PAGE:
Rector candidate Afsheen Chowdhury prioritizing cultural change on campus

Chowdhury’s platform in the works, hopes to contribute to past leaders’ work

Rector candidate Afsheen Chowdhury, ConEd '19.
Rector candidate Afsheen Chowdhury, ConEd '19.
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Ranging from policy adjustments to influencing a substantial cultural change on campus, Rector candidate Afsheen Chowdhury plans, if elected, to enact changes both on a small and large scale.

Chowdhury said she first became interested in running for Rector when she realized what an empowering role it could be for students. Her experiences as a Residence Don and as a Senator helped her develop the leadership skills she believes will help her in the position if elected.

“[The Rector] is a person who can come in and motivate people to establish the leadership skills they already have in themselves to be able to tell a student ‘your idea is possible,’” Chowdhury said.

Although Chowdhury, ConEd ’19, has yet to release her official platform, she believes the Rector position involves three key objectives on which she plans to build.  

“The first [component] is to be a part of university governance … the second is helping the student body, serving as a resource. The third aspect is to establish this platform to put forth when you are running, whatever your vision is,” Chowdhury said.

She’s currently working with her campaign team, which she says she chose very carefully, to come up with the exact points in her platform. One of her biggest visions involves implementing cultural change — a responsibility she sees as vital to the position of Rector.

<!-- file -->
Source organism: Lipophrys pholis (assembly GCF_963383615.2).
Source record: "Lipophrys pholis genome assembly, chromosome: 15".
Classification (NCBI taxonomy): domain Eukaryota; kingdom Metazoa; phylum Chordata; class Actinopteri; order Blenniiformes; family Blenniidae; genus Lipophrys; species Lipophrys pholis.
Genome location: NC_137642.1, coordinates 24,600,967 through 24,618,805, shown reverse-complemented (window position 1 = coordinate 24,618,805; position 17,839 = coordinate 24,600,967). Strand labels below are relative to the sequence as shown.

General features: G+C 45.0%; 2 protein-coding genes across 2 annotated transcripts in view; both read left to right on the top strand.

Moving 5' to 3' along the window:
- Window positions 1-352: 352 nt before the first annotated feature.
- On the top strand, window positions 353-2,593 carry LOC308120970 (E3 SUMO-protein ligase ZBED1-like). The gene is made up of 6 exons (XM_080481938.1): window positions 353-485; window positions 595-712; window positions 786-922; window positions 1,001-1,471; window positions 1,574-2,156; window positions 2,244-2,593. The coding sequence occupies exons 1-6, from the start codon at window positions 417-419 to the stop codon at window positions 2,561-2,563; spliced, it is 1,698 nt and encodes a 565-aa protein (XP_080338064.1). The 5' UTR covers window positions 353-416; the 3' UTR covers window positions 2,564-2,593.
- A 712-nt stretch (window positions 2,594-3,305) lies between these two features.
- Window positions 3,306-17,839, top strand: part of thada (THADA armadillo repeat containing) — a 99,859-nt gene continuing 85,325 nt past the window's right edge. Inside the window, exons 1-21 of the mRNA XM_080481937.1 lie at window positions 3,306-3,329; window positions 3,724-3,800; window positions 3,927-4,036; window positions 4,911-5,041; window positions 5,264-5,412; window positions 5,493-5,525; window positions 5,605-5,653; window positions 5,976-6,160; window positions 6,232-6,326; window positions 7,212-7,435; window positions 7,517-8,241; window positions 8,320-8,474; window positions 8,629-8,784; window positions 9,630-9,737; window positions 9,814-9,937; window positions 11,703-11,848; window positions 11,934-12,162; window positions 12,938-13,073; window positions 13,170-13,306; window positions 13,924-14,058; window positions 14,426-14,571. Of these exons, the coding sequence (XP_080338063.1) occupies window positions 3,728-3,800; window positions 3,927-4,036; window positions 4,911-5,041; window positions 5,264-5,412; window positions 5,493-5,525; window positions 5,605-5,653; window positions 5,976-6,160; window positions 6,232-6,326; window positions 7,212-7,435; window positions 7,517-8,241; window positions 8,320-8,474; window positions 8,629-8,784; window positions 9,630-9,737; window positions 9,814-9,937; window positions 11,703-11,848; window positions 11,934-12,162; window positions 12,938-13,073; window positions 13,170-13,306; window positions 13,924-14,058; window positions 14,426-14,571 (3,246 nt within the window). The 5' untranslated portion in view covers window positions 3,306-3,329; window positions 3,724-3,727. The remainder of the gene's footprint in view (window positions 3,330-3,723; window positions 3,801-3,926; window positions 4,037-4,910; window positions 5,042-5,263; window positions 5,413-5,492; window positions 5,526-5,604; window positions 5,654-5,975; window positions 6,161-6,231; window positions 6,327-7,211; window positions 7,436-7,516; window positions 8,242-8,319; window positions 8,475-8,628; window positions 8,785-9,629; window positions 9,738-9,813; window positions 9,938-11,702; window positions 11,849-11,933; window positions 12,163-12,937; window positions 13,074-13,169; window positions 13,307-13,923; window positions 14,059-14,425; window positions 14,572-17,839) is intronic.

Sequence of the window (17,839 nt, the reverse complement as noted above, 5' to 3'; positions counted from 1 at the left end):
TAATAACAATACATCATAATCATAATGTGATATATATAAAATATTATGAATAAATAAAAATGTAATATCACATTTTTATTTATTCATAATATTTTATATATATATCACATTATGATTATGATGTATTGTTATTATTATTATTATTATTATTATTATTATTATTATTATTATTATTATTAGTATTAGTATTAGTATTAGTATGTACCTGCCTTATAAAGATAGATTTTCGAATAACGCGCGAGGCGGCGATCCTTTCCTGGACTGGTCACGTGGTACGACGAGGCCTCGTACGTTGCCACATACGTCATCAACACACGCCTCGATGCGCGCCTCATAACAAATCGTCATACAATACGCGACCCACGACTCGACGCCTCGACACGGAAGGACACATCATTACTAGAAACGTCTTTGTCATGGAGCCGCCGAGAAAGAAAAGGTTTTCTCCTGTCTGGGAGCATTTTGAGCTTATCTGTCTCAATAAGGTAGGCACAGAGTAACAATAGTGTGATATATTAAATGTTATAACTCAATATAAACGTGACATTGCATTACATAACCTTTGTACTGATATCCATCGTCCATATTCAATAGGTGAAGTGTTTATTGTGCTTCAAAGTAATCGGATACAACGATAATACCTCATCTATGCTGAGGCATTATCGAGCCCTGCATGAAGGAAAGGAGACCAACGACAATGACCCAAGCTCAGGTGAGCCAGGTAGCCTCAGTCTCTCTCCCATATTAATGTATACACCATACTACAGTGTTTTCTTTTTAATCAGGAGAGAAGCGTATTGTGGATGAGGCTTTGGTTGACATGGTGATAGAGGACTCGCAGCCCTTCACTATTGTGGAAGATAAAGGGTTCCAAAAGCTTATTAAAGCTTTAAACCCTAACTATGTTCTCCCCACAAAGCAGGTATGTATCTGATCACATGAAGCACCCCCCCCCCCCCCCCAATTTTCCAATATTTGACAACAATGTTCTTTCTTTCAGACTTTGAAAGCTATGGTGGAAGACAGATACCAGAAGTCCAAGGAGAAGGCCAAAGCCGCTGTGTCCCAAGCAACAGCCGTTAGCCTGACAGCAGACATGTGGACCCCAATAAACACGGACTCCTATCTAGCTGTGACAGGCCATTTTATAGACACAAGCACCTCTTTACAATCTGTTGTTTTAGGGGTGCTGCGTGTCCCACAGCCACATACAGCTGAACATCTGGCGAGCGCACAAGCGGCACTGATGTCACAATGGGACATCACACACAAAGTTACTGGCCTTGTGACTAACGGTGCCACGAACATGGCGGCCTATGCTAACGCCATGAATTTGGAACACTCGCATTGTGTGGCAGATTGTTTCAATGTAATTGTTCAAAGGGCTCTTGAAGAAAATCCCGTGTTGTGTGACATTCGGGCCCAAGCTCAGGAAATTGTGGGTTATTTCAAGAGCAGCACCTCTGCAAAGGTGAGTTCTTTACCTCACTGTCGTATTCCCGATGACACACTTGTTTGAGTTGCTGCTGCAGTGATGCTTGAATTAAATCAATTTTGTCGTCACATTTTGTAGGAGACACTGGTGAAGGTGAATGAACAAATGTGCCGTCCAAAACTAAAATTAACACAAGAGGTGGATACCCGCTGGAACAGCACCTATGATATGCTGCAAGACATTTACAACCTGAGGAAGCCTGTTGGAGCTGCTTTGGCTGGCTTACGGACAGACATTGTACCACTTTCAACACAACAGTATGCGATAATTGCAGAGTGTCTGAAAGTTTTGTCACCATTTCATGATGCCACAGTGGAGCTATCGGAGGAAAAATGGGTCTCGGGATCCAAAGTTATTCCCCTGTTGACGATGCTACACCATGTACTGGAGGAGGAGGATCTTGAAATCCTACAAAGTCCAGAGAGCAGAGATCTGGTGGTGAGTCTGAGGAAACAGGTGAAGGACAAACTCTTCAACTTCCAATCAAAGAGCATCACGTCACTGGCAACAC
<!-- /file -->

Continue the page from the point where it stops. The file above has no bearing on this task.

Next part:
“It is about continuing the cultural change that has been put forth by past leaders, the legacy that has been left, and to be able to continue that change,” she said. “Cultural changes take place over years, over lifetimes – so it is more about continuing that and being an active member and understanding the magnitude of [it].”

According to Chowdhury, a culture change has the potential to enact changes related to sexual assault policy or diversity issues. 

“Year upon year I have been seeing how many changes take place, but it wasn’t one person and it wasn’t one year – it was over time,” Chowdhury explained.

In terms of creating policy and a platform, Chowdhury acknowledges the importance of talking to students to get an understanding of what everyone needs.

“I think it is important that students be given agency,” she said. “[Giving students] agency and [being] able to advocate for their own experiences, so the administration has the idea that they want to address it.”

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